Was kindly invited to do a guest post on Malta by Ever The Nomad, check it out for some ideas of things to do if you're thinking of visiting Malta. Many other travel destinations to be read about while there!
04 February 2010
A book I so fondly remember from my childhood, sadly I do not have a copy here but for those with little ones, I did happen on a pretty sweet video of it found here .
Happy Friday, may this weekend bring you time enough to stop and smell the flowers.
03 February 2010
With the nearing of Carnival here in Malta come the arrival of the Prinjolata cakes, a special treat for just this time of year. The sweet overdose before lent. Have taken it upon my self to taste test as many slices as I can this year in order to find the best one and then to gleen the recipe if possible. Will be back with an update and hopefully a good recipe in a weeks time. So far St. James Cavalier in Valletta is number one, Pictured above is it's huge cake on display. For other Corner Views look here.
01 February 2010
While out with little D. walking through the village running errands we happened upon a few nice doors, this is one example of the detailed ironwork you find on old doors here, as well as by chance a blossoming almond tree just next to the playground! So here you have it, a close up with the actual almonds (and still no leaves).
A few more doors, sorry to bore you but I find them so pleasing.
and one last one, the name is really what got my attention, not the best name for a house hmm?
31 January 2010
As thunder rumbled across the island last night, rain pounding and the flashes of lightening catching us off guard, we lit candles and enjoyed a cosy evening in. Thankful for out little gas heater, and warming Maltese wine (its around 50 F, 10 C inside these days) and I can't tell you how much I miss central heating. I decided to finally try making imbuljuta which is a traditional chocolate and chestnut soup (sweet).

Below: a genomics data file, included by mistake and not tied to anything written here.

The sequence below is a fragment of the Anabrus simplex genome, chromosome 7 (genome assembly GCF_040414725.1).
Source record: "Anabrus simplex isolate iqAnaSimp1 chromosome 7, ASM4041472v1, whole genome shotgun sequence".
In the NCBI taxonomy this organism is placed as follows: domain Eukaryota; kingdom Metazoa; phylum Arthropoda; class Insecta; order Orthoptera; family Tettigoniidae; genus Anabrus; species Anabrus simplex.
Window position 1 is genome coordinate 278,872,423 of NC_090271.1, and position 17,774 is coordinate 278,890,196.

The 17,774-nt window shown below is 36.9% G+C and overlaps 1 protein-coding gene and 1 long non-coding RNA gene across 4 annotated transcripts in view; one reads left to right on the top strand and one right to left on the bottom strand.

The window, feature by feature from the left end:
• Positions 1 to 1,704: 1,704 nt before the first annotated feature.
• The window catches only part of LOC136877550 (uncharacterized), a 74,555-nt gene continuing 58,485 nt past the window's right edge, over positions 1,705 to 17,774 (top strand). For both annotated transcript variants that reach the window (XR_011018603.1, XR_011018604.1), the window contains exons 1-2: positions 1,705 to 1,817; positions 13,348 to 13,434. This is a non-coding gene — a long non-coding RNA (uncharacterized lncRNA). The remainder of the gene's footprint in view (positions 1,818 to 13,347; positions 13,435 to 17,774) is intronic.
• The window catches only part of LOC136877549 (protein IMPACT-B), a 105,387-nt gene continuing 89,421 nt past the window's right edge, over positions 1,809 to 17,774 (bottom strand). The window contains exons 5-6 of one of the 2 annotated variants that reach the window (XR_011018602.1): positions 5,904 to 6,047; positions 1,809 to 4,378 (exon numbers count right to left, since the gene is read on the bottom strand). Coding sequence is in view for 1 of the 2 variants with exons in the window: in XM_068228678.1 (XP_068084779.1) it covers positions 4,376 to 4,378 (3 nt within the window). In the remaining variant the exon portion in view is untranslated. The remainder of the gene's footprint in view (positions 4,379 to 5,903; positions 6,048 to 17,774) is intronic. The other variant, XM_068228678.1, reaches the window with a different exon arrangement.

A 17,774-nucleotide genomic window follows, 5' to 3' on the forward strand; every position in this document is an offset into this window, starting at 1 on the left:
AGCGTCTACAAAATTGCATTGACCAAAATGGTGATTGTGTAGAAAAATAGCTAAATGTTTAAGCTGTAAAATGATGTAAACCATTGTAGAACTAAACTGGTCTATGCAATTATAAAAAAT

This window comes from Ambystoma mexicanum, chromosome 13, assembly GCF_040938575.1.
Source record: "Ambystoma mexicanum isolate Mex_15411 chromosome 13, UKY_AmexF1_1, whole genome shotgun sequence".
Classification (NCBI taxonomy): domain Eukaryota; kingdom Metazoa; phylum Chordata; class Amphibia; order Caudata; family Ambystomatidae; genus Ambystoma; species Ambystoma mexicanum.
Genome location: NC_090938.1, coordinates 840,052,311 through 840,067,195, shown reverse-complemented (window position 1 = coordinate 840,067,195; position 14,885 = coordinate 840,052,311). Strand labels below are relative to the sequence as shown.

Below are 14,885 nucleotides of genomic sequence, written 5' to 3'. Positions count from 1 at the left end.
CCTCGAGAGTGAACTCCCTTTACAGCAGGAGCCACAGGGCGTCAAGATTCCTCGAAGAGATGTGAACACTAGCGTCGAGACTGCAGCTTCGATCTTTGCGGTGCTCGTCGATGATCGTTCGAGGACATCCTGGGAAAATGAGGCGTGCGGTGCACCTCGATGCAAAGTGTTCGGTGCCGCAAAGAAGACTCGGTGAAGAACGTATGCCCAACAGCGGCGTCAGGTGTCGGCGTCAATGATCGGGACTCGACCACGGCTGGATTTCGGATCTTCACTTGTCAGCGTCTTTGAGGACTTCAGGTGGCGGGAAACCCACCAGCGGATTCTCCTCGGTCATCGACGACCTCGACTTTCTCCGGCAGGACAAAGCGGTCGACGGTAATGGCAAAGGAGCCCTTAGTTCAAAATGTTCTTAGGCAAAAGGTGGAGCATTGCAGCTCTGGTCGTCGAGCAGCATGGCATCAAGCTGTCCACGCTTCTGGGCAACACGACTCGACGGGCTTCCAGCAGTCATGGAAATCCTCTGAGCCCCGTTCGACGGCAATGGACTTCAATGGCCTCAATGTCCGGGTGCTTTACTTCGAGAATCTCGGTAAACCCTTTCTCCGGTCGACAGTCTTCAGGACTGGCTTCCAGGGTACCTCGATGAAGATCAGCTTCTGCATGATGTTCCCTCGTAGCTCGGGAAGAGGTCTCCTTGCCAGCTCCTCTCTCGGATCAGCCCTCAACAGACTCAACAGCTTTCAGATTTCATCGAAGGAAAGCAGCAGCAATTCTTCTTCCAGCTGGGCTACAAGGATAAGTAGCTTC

I had been asking my mother in law for weeks to let me watch her next time she made it and at last she did. I must explain that this soup has the most wonderful smell, chestnuts, chocolate, cloves and tangerine peel, and because the soup needs to cook slowly for nearly an hour it has a chance to drift seductively through the house. I was told that it often was made on Christmas eve, so that when people returned from midnight mass they would be warmed by it. I was also told that in olden days when you went to give a present to a new baby during the winter months they would often serve you this soup as a sign of gratitude, accompanied by small almond cookies.
Having experienced now two winters here in Malta I can see how one would appreciate coming in from the rain to be warmed by a bowl of this. The houses are mostly made of stone here, traditionally a kind of local pale yellow sandstone, which means they keep very cool in the hot summers but the stones ability to absorb the moisture from the air makes the wet days of winter feel extremely cold inside.
My mother in law fondly recounted that when she was a child on especially cold days her mother would make this soup while the house was taking their afternon naps (all seven children), the memory of what it was like to be woken by its smells still very vivid. The joy of coming down together to sit crowded in the kitchen spooning up chestnuts from steaming bowls of chocolate.
The recipe, should you want to try it.
Imbuljuta (Chocolate Chestnut Soup)
500 grams dried chestnuts (shells removed). Be sure to soak the chestnuts for 8 hours to overnight first.
5 Tbs dark unsweetened cocoa
5 Tbs sugar (to taste really, this version is not overly sweet).
1 whole tangerine peel
5-6 whole cloves
1/2 cinnamon stick (remove after 20 min of cooking)
enough water to cover the chestnuts
Place all ingredients in pot and let slowly cook till chestnuts are very tender, (about an hour). I strayed form tradition (I do not like the texture of the wet chestnuts so much) and after removing the tangerine peel and cinnamon stick, I blended the soup, so it became a thick dark pudding like texture. I think if it is very thick you could easily serve it with a dallop of fresh cream, if you want to cut the intensity. Serve hot with a spoon.